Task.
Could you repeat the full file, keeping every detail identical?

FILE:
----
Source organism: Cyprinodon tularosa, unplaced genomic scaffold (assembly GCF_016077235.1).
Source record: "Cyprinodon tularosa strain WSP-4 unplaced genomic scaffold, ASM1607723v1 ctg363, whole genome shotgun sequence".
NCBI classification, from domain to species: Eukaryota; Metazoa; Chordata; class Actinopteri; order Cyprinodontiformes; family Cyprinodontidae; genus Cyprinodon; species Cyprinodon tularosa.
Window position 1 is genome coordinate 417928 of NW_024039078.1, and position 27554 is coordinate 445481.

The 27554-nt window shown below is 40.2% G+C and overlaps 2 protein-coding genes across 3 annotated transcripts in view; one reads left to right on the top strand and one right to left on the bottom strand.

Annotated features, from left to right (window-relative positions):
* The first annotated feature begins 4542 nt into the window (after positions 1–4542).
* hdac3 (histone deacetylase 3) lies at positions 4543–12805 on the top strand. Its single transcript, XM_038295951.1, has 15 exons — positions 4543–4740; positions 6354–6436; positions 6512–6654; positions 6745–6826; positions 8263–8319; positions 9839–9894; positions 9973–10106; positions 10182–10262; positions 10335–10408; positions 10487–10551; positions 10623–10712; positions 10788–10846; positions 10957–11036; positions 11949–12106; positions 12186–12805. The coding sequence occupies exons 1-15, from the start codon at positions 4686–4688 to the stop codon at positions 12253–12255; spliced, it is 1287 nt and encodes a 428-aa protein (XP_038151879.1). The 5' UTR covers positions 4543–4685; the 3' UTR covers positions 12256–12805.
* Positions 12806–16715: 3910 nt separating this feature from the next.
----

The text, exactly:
Source organism: Cyprinodon tularosa, unplaced genomic scaffold (assembly GCF_016077235.1).
Source record: "Cyprinodon tularosa strain WSP-4 unplaced genomic scaffold, ASM1607723v1 ctg363, whole genome shotgun sequence".
NCBI classification, from domain to species: Eukaryota; Metazoa; Chordata; class Actinopteri; order Cyprinodontiformes; family Cyprinodontidae; genus Cyprinodon; species Cyprinodon tularosa.
Window position 1 is genome coordinate 417928 of NW_024039078.1, and position 27554 is coordinate 445481.

The 27554-nt window shown below is 40.2% G+C and overlaps 2 protein-coding genes across 3 annotated transcripts in view; one reads left to right on the top strand and one right to left on the bottom strand.

Annotated features, from left to right (window-relative positions):
* The first annotated feature begins 4542 nt into the window (after positions 1–4542).
* hdac3 (histone deacetylase 3) lies at positions 4543–12805 on the top strand. Its single transcript, XM_038295951.1, has 15 exons — positions 4543–4740; positions 6354–6436; positions 6512–6654; positions 6745–6826; positions 8263–8319; positions 9839–9894; positions 9973–10106; positions 10182–10262; positions 10335–10408; positions 10487–10551; positions 10623–10712; positions 10788–10846; positions 10957–11036; positions 11949–12106; positions 12186–12805. The coding sequence occupies exons 1-15, from the start codon at positions 4686–4688 to the stop codon at positions 12253–12255; spliced, it is 1287 nt and encodes a 428-aa protein (XP_038151879.1). The 5' UTR covers positions 4543–4685; the 3' UTR covers positions 12256–12805.
* Positions 12806–16715: 3910 nt separating this feature from the next.